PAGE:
Home Visits

  • Robert L. Perkel

Abstract

Physician visits to patients’ homes have been an accepted part of American medical practice for generations. The pre-World War II cultural expectation that the family doctor would make a house call was rooted in a strong tradition. Today, the assertion that house calls are a fast-disappearing anachronism of an almost exclusively rural physician and patient population deserves careful and critical scrutiny. The importance of home care has been and continues to be underscored by medical organizations. In 1960, the American Medical Association (AMA) House of Delegates recommended that “physicians be urged to participate in organized home-care programs for any patient who can benefit from the program and to promote such programs in their communities.”1 This AMA pronouncement served as a response to the post-World War II era which witnessed a gradual decline in house calls. In the U.S. in 1960, physicians made 68 million home visits (0.35 home visit/person).2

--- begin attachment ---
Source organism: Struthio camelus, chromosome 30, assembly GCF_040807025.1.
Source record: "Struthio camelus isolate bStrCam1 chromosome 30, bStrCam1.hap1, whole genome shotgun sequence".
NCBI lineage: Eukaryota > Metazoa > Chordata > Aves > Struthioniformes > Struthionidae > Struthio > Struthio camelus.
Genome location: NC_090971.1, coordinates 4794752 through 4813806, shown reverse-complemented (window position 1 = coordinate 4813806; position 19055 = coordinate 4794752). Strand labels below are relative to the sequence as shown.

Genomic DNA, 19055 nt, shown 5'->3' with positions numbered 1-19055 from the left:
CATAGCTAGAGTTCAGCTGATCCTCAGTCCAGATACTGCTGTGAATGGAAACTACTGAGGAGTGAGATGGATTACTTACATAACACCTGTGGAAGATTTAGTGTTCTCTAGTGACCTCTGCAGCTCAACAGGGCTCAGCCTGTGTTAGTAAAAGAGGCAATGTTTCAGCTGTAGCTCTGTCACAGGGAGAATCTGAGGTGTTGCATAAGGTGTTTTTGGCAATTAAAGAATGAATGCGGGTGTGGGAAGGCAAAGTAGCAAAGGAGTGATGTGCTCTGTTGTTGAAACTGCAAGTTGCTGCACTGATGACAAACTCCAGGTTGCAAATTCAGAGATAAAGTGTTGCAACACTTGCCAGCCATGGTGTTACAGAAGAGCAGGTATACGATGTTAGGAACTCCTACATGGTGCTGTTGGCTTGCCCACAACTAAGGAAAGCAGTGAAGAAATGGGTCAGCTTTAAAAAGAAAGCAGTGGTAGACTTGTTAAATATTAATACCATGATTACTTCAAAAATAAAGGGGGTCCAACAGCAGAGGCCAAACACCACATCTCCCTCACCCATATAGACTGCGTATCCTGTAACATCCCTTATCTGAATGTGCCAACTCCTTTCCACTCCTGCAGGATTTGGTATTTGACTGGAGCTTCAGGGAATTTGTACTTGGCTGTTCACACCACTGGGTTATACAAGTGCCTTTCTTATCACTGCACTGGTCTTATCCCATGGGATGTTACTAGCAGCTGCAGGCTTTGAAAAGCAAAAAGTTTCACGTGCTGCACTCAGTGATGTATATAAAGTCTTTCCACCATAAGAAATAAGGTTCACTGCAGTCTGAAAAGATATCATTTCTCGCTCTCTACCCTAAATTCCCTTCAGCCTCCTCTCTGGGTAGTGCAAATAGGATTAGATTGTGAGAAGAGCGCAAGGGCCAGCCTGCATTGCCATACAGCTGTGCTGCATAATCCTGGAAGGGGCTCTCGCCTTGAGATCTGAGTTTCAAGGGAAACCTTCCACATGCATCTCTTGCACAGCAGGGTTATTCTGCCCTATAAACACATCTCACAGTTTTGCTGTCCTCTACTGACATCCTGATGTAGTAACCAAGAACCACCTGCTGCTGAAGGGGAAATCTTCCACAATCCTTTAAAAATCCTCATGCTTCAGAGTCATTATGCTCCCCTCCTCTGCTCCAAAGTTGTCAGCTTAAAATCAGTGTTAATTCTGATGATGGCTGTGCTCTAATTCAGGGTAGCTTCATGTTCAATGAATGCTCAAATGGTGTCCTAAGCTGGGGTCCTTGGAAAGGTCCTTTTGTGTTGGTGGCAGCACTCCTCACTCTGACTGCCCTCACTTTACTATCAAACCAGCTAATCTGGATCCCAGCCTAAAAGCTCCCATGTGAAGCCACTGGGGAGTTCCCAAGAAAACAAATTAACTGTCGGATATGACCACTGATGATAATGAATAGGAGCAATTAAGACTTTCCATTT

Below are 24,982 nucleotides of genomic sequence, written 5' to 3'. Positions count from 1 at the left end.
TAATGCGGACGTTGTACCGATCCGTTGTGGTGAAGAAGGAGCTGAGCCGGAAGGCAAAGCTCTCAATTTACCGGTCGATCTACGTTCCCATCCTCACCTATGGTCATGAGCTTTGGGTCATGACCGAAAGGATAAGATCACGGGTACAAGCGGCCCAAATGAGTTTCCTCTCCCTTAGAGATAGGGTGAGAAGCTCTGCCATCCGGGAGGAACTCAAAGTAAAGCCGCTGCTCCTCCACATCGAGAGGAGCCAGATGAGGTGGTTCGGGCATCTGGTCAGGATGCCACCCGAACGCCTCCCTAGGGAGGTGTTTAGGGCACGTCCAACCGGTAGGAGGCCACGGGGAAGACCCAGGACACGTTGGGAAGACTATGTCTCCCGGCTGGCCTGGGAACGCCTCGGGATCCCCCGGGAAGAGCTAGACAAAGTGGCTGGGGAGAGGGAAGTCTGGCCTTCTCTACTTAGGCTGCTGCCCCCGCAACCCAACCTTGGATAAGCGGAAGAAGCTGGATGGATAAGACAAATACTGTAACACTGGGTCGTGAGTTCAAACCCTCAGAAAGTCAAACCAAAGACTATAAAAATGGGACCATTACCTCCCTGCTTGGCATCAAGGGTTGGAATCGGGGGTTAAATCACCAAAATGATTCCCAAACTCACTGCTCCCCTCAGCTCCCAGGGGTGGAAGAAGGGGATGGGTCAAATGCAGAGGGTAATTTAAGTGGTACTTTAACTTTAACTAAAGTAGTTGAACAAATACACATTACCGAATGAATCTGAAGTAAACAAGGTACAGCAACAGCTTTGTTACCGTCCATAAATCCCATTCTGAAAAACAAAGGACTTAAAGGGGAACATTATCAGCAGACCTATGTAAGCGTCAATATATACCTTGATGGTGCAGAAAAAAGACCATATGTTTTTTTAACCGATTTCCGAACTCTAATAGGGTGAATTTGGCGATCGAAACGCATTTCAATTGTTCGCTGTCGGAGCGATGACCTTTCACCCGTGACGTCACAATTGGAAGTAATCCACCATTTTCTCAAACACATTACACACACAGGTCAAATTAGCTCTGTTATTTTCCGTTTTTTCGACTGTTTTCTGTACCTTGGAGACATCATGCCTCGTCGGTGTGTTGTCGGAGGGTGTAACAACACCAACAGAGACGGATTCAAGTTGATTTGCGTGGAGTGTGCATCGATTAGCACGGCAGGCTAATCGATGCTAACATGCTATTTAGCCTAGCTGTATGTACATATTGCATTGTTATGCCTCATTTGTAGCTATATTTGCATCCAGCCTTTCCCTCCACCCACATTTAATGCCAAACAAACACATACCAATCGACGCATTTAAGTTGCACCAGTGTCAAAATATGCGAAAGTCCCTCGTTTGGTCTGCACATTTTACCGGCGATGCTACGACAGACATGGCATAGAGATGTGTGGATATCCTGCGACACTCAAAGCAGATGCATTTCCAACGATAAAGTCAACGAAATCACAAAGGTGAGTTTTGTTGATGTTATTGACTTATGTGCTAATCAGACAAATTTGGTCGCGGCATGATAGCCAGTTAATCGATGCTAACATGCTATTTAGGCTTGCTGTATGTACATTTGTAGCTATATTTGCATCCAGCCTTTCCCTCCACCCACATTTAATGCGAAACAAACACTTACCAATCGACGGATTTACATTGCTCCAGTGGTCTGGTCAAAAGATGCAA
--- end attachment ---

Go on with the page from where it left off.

Keywords

Catheter Arthritis Depression Transportation Pneumonia 

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Copyright information

© Springer-Verlag New York Inc. 1987

Authors and Affiliations

  • Robert L. Perkel

There are no affiliations available

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